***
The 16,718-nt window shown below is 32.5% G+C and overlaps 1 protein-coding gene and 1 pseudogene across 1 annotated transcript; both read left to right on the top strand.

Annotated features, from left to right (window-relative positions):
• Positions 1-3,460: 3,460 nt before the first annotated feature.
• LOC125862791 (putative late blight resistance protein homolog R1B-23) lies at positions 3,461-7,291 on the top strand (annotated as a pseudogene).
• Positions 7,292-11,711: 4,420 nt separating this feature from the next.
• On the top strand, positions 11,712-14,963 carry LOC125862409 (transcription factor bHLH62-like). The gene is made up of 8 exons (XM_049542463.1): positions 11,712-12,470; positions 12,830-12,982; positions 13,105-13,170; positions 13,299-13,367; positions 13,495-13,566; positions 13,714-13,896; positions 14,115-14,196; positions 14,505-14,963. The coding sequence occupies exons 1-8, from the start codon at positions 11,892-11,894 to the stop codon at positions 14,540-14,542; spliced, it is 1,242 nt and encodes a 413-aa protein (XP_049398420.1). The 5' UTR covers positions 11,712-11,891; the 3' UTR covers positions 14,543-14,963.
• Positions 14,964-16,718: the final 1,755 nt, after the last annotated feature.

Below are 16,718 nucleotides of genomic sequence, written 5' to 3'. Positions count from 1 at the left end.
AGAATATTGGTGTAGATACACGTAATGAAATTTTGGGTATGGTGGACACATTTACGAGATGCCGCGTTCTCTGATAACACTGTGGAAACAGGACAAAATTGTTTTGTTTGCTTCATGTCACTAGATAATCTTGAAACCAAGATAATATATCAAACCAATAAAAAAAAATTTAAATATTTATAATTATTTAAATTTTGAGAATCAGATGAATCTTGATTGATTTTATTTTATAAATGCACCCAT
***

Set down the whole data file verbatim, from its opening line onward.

The 16,718-nt window shown below is 32.5% G+C and overlaps 1 protein-coding gene and 1 pseudogene across 1 annotated transcript; both read left to right on the top strand.

Annotated features, from left to right (window-relative positions):
• Positions 1-3,460: 3,460 nt before the first annotated feature.
• LOC125862791 (putative late blight resistance protein homolog R1B-23) lies at positions 3,461-7,291 on the top strand (annotated as a pseudogene).
• Positions 7,292-11,711: 4,420 nt separating this feature from the next.
• On the top strand, positions 11,712-14,963 carry LOC125862409 (transcription factor bHLH62-like). The gene is made up of 8 exons (XM_049542463.1): positions 11,712-12,470; positions 12,830-12,982; positions 13,105-13,170; positions 13,299-13,367; positions 13,495-13,566; positions 13,714-13,896; positions 14,115-14,196; positions 14,505-14,963. The coding sequence occupies exons 1-8, from the start codon at positions 11,892-11,894 to the stop codon at positions 14,540-14,542; spliced, it is 1,242 nt and encodes a 413-aa protein (XP_049398420.1). The 5' UTR covers positions 11,712-11,891; the 3' UTR covers positions 14,543-14,963.
• Positions 14,964-16,718: the final 1,755 nt, after the last annotated feature.

Below are 16,718 nucleotides of genomic sequence, written 5' to 3'. Positions count from 1 at the left end.
AGAATATTGGTGTAGATACACGTAATGAAATTTTGGGTATGGTGGACACATTTACGAGATGCCGCGTTCTCTGATAACACTGTGGAAACAGGACAAAATTGTTTTGTTTGCTTCATGTCACTAGATAATCTTGAAACCAAGATAATATATCAAACCAATAAAAAAAAATTTAAATATTTATAATTATTTAAATTTTGAGAATCAGATGAATCTTGATTGATTTTATTTTATAAATGCACCCAT